Can Russia’s alliance with Turkey outlive the Syrian war?

Moscow and Ankara are at odds over how to win the last battle of Syria’s eight-year conflict

Russian President Vladimir Putin (R) speaks with Turkish President Recep Tayyip Erdogan during their meeting at The Kremlin in Moscow on April 8, 2019.  / AFP / POOL / Maxim SHIPENKOV
Powered by automated translation

The Syrian regime's push to bring about a decisive end of the country’s eight-year conflict is exposing fault lines between the main international players of the conflict: Russia and Turkey.

Earlier this month, forces loyal to Syrian President Bashar Al Assad with Russian and Iranian support began a final assault on Idlib, the last bastion of opposition to President Al Assad.

The province in north-west Syria, which is home to around 3 million residents, is predominantly controlled by an Islamist coalition aligned with Al Qaeda that calls itself Hayat Tahrir Al Sham. The territory’s population has ballooned since the regime allowed civilians and fighters fleeing cities previously retaken by government troops to seek refuge there.

The Syrian government and Russia have been impatient to launch an assault on Idlib that would finally see nearly complete control of the country restored to Mr Assad. But they have been held at bay by Turkey, which insists it can make good on a deal brokered back in September to halt the hostilities.

Iran, Turkey and Russia agreed to stall a final offensive on Idlib back in September after Turkish President Tayyip Erdogan warned of a bloodbath. However, Moscow is running out of patience with Ankara over its inability to reel in Islamists in Idlib and exert control over a buffer zone between the Syrian army and opposition fighters.

“Clearly Idlib is the main point of tension at the moment,” said Yury Barmin, an expert at the Russian International Affairs Council think tank, which was established to advise top officials in Moscow on foreign policy issues.

“Russia greenlighted a limited operation by the Syrian Army there and is providing aerial support,” Mr Barmin told The National.

However, Turkey, which has supported rebels fighting against the Al Assad regime since a series of peaceful protests in 2011 morphed into a full-blown internal conflict, is clearly supporting a push-back against the offensive, he said. “This will prompt a more decisive offensive by Russia to cement control over the southern part of the de-escalation zone.”

Moscow’s relationship with Ankara hit a low point in November 2015, just months after Russia entered the Syrian conflict on the side of the embattled regime of President Al Assad, who was losing swathes of territory to ISIS and moderate opposition groups.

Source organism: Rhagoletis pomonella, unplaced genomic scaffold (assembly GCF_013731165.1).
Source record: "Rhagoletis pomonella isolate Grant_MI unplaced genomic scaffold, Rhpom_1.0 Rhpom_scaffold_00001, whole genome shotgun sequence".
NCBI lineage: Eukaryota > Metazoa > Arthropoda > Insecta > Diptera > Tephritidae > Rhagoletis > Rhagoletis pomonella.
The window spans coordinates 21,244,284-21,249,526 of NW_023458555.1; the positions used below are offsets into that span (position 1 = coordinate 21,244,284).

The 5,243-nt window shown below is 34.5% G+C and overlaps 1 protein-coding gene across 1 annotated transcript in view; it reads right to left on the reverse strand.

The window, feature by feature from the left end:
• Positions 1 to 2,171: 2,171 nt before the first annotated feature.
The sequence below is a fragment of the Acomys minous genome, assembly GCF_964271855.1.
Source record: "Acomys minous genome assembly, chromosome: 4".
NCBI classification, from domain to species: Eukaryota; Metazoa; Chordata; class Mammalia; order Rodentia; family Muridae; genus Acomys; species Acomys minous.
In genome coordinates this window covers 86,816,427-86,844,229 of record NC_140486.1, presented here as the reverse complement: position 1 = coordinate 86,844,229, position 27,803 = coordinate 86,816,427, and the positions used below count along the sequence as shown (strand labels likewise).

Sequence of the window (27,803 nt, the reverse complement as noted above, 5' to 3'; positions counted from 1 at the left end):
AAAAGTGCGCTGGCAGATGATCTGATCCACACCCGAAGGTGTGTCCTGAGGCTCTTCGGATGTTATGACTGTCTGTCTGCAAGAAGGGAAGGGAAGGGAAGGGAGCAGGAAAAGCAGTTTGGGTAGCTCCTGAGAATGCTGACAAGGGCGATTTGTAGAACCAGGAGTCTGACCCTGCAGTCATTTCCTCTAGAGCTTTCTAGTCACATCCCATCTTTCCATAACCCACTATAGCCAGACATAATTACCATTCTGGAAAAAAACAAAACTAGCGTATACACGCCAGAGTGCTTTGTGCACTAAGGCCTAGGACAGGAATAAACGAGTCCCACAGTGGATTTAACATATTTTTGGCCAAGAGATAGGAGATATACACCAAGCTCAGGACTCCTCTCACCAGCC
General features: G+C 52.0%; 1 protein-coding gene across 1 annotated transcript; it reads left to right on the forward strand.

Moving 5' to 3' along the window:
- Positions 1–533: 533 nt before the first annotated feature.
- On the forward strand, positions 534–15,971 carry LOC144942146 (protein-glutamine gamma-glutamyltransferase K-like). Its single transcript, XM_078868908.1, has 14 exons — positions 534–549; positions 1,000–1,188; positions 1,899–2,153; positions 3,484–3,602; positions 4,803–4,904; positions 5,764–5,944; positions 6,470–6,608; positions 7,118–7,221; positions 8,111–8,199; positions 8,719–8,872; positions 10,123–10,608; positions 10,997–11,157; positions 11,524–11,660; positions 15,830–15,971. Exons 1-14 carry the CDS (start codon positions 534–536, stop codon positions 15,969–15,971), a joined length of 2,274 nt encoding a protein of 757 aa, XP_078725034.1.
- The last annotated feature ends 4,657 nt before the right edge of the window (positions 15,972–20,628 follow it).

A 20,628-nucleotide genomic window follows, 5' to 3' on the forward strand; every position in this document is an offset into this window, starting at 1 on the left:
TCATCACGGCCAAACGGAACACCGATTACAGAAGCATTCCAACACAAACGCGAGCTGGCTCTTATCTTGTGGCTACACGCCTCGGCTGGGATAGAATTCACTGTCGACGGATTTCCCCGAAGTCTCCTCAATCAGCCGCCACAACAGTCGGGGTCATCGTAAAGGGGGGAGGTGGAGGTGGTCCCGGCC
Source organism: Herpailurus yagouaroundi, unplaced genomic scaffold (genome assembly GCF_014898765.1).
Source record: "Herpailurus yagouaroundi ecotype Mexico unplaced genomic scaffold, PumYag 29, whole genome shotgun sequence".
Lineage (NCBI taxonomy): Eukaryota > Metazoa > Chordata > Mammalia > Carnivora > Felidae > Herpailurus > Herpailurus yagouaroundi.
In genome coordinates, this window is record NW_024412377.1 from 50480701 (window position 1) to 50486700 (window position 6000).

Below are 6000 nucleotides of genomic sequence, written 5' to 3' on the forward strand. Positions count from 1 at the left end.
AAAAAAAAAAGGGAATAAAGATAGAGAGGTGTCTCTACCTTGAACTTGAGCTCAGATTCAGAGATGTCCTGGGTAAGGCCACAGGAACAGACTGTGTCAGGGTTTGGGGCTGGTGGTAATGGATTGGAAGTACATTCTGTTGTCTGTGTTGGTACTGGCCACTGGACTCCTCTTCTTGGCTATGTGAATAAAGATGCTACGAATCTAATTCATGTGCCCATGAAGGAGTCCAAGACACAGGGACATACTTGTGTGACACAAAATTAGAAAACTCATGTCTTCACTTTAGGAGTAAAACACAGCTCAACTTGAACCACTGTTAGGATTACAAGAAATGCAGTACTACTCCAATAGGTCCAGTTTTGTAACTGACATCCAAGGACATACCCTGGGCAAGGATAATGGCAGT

Turkey shot down a Russian jet over Syria’s northern border, prompting a sharp exchange or rhetoric between Mr Erdogan and the Russian president, who canceled visa-free travel between the countries and imposed a ban on some Turkish imports.

In the years since, however, Russia and Turkey with Iran have emerged as the primary brokers of a political solution to the conflict as Western powers including the United States have ceded political and military clout as the opposition groups they buttressed lost ground to Russian airpower and the Syrian army.

Turkey has opposed a large-scale assault on Idlib fearing that the fighting might cause a wave of refugees to flood over its southern border, exacerbating its already strained efforts to offer a safe haven to more than 3 million Syrians who had fled the conflict.

Alexey Khlebnikov, a Russian expert on the Middle East, told The National that the Kremlin has waited as long as it can. “Continuous attacks on Russia’s military base and on Syrian military infrastructure, together with inability of the Turks to separate terrorists from moderate rebels in the province, has made Moscow undertake a somewhat limited offensive in Idlib,” he said.

Turkey’s decision in 2017 to purchase Russian air defenses despite anger from Washington has added an additional level of complication to Russia’s relationship with Turkey in Syria.

US officials have criticised Ankara’s decision to purchase the S-400 air defense system from Russia, saying the hardware is compatible with systems used by the Nato defence alliance, whose members include the United States and Turkey.

Sonar Capatay, director of the Turkish Program at the Washington Institute for Near East policy, noted that when Russian air strikes on Idlib began pushing Syrian refugees towards the Turkish border, Mr Erdogan called his Russian counterpart. “Turkey said no to Washington's offer” to delay the purchase of the S-400, and “Russia stopped bombing Idlib,” he wrote on Twitter.

Ultimately, analysts say, Russia will not jeopardise its relationship with Turkey in order to win more territory for the Assad regime. The two countries have established a working group on Idlib and their defence ministers are in constant contact.

“I don't think Moscow will sacrifice its relations with Mr Erdogan for the sake of grabbing more land for Mr Assad,” Mr Barmin said.

“Although keeping the pressure on the Turkish president in Syria is an important factor that helps Mr Putin have more leverage on Turkey in the wider context.”